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Daily, snackable writings and podcasts to spur changes in thinking.
A blueprint for building a better brain by slow, consistent, daily drops of influence.
The way we think is both our greatest tool - indeed our only tool - and very often it is also our biggest leash. We are only who we think we are. Our opportunities are also limited by who other people think we are. It stands to reason that if we’d like to change who we are, we must start with an effort to change our thinking. Read more here
August 16th, 2018
Each of us carries around a mental map of the world. Our idea of the way things are and the way they work. But like any map, it’s a simplified representation of the territory and the territory we are mapping is reality.
Google maps may be the most comprehensive map to date, even including where people were on the side walk and where cars were on the roads at the time the map was made. But all of those details are almost instantly out-of-date by the time the map is made and available, even if it’s available seconds later.
A map might be generally defined as a simplified model of something that actually exists.
We need maps because we need the world simplified. There’s just too much going on to keep track of. So we need shortcuts.
As soon as we are born, we begin building this map. First with light and shape and slowly recognizing the familiar pattern that makes up a parent’s face. We even start to build a map of our own body and the fact that we have some kind of conscious control over it, and once that map is strong enough we start using it to explore the laws of physics and gravity. We fight gravity by trying to roll over and crawl. But eventually we understand it well enough to use it instead of fight it. We use it to balance ourselves against the planet so we can stand up and walk and run.
School is supposed to help us build our mental maps in the most important areas, and yet many people feel it totally misses the mark.
Perhaps the most comforting aspect of mental maps is that they are imperfect and incomplete by default. If we had a perfect understanding of the world, there would be no need for the shorthand of a simplified map to try and understand it. This means that no one has it all figured out. Everyone’s mental map is severely incomplete. And so when we find ourselves intimidated by someone else’s confidence on a given topic, we must realize that their map may be stronger in detail around such a subject, but even a master of any given skill can still make improvements to their map. It’s the top performers who recognize this fact most acutely: the fact that there are always ways to improve.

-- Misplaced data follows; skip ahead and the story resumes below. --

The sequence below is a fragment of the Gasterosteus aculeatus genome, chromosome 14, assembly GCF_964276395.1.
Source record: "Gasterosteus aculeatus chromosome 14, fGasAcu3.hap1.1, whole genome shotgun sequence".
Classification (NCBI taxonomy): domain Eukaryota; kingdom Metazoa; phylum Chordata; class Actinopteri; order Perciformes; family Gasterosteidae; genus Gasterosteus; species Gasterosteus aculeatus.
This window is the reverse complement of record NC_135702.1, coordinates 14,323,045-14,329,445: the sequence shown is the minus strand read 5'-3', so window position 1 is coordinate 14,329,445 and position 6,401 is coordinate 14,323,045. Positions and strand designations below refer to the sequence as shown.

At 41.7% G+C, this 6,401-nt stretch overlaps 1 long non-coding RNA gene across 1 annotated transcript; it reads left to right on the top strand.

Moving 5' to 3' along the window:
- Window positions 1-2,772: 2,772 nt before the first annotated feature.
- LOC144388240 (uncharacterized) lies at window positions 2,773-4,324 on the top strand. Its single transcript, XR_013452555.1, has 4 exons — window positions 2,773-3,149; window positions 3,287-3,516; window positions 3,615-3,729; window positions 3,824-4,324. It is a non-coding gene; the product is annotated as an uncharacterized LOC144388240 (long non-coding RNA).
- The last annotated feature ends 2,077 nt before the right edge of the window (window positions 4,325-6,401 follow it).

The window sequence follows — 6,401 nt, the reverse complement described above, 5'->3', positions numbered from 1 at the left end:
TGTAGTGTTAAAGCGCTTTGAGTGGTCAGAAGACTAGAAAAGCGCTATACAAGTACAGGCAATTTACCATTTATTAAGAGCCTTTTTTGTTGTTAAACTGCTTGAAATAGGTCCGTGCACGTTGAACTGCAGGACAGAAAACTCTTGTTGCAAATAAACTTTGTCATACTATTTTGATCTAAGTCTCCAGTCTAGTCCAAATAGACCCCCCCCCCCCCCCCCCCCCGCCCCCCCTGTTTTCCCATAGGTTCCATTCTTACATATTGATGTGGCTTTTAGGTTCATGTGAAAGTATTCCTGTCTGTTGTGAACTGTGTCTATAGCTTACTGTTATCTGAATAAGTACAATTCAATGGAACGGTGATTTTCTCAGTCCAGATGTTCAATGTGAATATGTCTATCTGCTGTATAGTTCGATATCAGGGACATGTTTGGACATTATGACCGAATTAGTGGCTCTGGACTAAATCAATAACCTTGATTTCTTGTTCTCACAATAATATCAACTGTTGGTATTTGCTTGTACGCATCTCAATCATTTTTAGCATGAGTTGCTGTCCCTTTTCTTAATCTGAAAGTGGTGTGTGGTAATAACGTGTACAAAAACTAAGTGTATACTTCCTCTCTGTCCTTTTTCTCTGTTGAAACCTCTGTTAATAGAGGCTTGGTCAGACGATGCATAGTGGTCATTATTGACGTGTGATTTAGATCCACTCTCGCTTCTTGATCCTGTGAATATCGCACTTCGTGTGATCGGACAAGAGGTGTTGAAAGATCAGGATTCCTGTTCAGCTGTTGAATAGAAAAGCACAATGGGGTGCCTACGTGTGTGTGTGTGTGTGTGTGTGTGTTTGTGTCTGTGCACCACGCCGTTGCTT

And to improve means erasing and redrawing one’s own mental map so that it’s a little more accurate. so that it’s in accordance with reality just a little bit more. The resolution is a little higher, the proportions are just a little more accurate. The color, texture and detail are just that much more fine.
We get stuck in ruts of inactivity and depression, where we lack creativity, motivation and compassion when we stop fine-tuning our mental map. Or, when we start drawing the map without looking at reality, which is the most dangerous thing a human can do.
When we stop seeking to understand how things around us work, and begin to make up those explanations in isolation, we start to construct a collision-course. We can live in accordance to a wildly inaccurate mental map for only so long.
Imagine trying to navigate a mountainous hike with an inaccurate map. If we only pay attention to the map and ignore the reality right in front of us, we risk walking straight off a cliff. And yet, so many people make decisions and take action based on a mental map they have not updated, one they stubbornly cling to. We may say that people cling to such out dated mental maps out of a sentimental sense of nostalgia, but really, it’s fear of uncertainty.
That uncertainty comes up at the moment between abandoning some current detail of the map and redrawing it to be more accurate.
We can best understand this if we imagine drawing an actual map. If we realize that some part of it is inaccurate and needs to be changed, we need to erase part of it. And the moment before we redraw that map in a more accurate way, there’s nothing there.
That blank piece of map is a terrifying prospect for most people.
Whereas a child’s natural curiosity doesn’t even blink at such a void, it seems the older we get, the more prone we are to fear having a void in our map, even if only briefly. This is how we can get stuck using old maps which lead us into ruts or keep us on collision courses until reality smacks us upside the head with a big wake up call.
The only way to avoid this trap is to perpetually remember that a map is never finished by default. The default part is the most important part.
Maps are incomplete by default, because they are simplifications of the territory we are mapping.
All of our mental maps are incomplete by default. This should in no way be a cause for losing hope because creating a perfect mental map is impossible. It just means that we can always become a little smarter, if only we have a better grip on the territory, and the only way to do that is to have a willingness and a consistent practice of
This episode references Episode 68: Underscore or Erase? if you’d like to fully explore the reference, please check out that episode next.